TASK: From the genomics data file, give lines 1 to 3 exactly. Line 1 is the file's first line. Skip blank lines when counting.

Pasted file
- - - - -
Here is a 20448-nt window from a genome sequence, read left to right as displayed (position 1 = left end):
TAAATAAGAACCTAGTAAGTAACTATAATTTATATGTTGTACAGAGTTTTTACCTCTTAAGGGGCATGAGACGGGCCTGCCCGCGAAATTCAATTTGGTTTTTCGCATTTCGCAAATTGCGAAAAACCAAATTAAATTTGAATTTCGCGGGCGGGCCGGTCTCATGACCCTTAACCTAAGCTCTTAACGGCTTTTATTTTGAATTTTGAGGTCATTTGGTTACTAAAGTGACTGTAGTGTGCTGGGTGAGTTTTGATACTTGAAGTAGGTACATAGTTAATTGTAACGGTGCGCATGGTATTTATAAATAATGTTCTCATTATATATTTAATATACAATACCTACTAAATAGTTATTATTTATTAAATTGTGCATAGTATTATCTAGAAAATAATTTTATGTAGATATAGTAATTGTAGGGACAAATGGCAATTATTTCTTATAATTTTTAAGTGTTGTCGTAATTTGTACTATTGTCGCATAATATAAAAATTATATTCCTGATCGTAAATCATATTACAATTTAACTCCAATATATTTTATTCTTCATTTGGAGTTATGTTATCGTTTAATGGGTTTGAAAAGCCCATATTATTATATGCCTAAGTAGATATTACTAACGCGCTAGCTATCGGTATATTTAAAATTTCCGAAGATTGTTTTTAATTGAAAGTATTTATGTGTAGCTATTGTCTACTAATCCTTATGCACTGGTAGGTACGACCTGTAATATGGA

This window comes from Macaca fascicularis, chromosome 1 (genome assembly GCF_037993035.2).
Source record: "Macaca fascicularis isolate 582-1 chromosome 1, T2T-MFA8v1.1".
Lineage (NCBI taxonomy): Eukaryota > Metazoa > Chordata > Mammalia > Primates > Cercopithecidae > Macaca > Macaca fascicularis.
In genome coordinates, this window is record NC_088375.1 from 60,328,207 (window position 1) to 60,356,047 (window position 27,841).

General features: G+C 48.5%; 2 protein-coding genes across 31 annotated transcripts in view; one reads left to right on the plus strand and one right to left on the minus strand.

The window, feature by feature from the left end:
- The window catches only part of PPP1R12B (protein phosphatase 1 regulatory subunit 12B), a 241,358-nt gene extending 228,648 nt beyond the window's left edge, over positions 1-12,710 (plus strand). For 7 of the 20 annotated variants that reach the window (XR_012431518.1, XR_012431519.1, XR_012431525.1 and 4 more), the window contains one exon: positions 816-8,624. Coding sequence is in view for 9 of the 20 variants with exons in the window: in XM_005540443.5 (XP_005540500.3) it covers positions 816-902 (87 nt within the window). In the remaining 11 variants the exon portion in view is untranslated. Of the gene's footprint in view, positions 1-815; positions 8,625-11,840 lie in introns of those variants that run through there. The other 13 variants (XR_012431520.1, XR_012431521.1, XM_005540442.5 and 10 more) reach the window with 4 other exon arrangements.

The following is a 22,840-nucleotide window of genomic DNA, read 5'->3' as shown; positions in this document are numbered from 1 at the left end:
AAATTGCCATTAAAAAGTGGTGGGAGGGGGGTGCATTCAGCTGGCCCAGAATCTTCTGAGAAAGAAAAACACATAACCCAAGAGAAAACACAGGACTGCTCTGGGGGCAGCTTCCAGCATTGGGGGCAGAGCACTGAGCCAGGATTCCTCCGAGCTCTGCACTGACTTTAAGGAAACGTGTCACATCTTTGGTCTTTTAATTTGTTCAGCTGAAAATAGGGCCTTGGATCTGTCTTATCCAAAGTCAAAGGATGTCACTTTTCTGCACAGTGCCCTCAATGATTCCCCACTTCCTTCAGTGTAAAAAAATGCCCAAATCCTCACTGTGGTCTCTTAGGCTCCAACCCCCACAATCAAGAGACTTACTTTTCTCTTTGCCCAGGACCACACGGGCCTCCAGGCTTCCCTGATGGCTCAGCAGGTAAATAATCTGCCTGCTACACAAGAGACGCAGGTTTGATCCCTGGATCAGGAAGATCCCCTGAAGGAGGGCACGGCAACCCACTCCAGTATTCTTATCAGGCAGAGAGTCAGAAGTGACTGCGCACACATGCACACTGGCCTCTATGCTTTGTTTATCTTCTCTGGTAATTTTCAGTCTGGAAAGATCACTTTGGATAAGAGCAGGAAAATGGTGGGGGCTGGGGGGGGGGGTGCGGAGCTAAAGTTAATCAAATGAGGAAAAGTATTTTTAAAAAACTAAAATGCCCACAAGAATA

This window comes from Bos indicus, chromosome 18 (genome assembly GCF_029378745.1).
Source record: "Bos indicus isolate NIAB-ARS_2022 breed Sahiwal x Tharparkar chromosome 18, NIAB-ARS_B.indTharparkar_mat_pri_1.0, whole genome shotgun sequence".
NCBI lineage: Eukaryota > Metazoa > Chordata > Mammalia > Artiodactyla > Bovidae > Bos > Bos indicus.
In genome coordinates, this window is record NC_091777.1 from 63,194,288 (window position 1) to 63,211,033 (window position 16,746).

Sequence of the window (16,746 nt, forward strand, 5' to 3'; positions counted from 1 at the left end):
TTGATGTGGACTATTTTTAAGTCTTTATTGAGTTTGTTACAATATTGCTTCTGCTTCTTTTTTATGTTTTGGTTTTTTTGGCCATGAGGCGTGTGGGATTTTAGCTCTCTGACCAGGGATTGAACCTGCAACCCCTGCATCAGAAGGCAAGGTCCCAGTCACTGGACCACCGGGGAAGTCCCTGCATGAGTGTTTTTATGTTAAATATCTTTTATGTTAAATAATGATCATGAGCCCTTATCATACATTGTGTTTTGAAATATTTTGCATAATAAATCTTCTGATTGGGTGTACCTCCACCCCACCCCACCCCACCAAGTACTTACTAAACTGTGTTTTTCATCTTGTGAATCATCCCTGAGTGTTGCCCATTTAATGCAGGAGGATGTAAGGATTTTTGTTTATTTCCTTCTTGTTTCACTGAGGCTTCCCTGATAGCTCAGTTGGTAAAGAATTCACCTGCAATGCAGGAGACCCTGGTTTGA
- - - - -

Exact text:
Here is a 20448-nt window from a genome sequence, read left to right as displayed (position 1 = left end):
TAAATAAGAACCTAGTAAGTAACTATAATTTATATGTTGTACAGAGTTTTTACCTCTTAAGGGGCATGAGACGGGCCTGCCCGCGAAATTCAATTTGGTTTTTCGCATTTCGCAAATTGCGAAAAACCAAATTAAATTTGAATTTCGCGGGCGGGCCGGTCTCATGACCCTTAACCTAAGCTCTTAACGGCTTTTATTTTGAATTTTGAGGTCATTTGGTTACTAAAGTGACTGTAGTGTGCTGGGTGAGTTTTGATACTTGAAGTAGGTACATAGTTAATTGTAACGGTGCGCATGGTATTTATAAATAATGTTCTCATTATATATTTAATATACAATACCTACTAAATAGTTATTATTTATTAAATTGTGCATAGTATTATCTAGAAAATAATTTTATGTAGATATAGTAATTGTAGGGACAAATGGCAATTATTTCTTATAATTTTTAAGTGTTGTCGTAATTTGTACTATTGTCGCATAATATAAAAATTATATTCCTGATCGTAAATCATATTACAATTTAACTCCAATATATTTTATTCTTCATTTGGAGTTATGTTATCGTTTAATGGGTTTGAAAAGCCCATATTATTATATGCCTAAGTAGATATTACTAACGCGCTAGCTATCGGTATATTTAAAATTTCCGAAGATTGTTTTTAATTGAAAGTATTTATGTGTAGCTATTGTCTACTAATCCTTATGCACTGGTAGGTACGACCTGTAATATGGA

This window comes from Macaca fascicularis, chromosome 1 (genome assembly GCF_037993035.2).